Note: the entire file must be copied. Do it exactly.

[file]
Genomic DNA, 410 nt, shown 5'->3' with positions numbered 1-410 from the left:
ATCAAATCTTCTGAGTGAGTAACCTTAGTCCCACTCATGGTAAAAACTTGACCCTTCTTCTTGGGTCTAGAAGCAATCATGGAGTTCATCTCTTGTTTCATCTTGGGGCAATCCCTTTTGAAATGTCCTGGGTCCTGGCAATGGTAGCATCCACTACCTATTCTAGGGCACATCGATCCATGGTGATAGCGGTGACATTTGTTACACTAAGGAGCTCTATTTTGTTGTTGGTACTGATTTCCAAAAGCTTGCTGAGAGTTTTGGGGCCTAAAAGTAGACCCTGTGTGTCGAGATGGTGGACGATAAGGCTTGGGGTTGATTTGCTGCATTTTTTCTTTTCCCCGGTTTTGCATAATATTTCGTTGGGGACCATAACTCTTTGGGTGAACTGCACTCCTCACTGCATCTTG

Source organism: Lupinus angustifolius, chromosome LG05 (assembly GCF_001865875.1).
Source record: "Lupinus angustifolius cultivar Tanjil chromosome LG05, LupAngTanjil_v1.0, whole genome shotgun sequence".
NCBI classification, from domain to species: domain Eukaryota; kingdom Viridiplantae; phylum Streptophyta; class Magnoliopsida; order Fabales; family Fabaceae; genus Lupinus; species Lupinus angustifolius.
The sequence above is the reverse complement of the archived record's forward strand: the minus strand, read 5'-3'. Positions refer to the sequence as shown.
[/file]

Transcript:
Genomic DNA, 410 nt, shown 5'->3' with positions numbered 1-410 from the left:
ATCAAATCTTCTGAGTGAGTAACCTTAGTCCCACTCATGGTAAAAACTTGACCCTTCTTCTTGGGTCTAGAAGCAATCATGGAGTTCATCTCTTGTTTCATCTTGGGGCAATCCCTTTTGAAATGTCCTGGGTCCTGGCAATGGTAGCATCCACTACCTATTCTAGGGCACATCGATCCATGGTGATAGCGGTGACATTTGTTACACTAAGGAGCTCTATTTTGTTGTTGGTACTGATTTCCAAAAGCTTGCTGAGAGTTTTGGGGCCTAAAAGTAGACCCTGTGTGTCGAGATGGTGGACGATAAGGCTTGGGGTTGATTTGCTGCATTTTTTCTTTTCCCCGGTTTTGCATAATATTTCGTTGGGGACCATAACTCTTTGGGTGAACTGCACTCCTCACTGCATCTTG

Source organism: Lupinus angustifolius, chromosome LG05 (assembly GCF_001865875.1).
Source record: "Lupinus angustifolius cultivar Tanjil chromosome LG05, LupAngTanjil_v1.0, whole genome shotgun sequence".
NCBI classification, from domain to species: domain Eukaryota; kingdom Viridiplantae; phylum Streptophyta; class Magnoliopsida; order Fabales; family Fabaceae; genus Lupinus; species Lupinus angustifolius.
The sequence above is the reverse complement of the archived record's forward strand: the minus strand, read 5'-3'. Positions refer to the sequence as shown.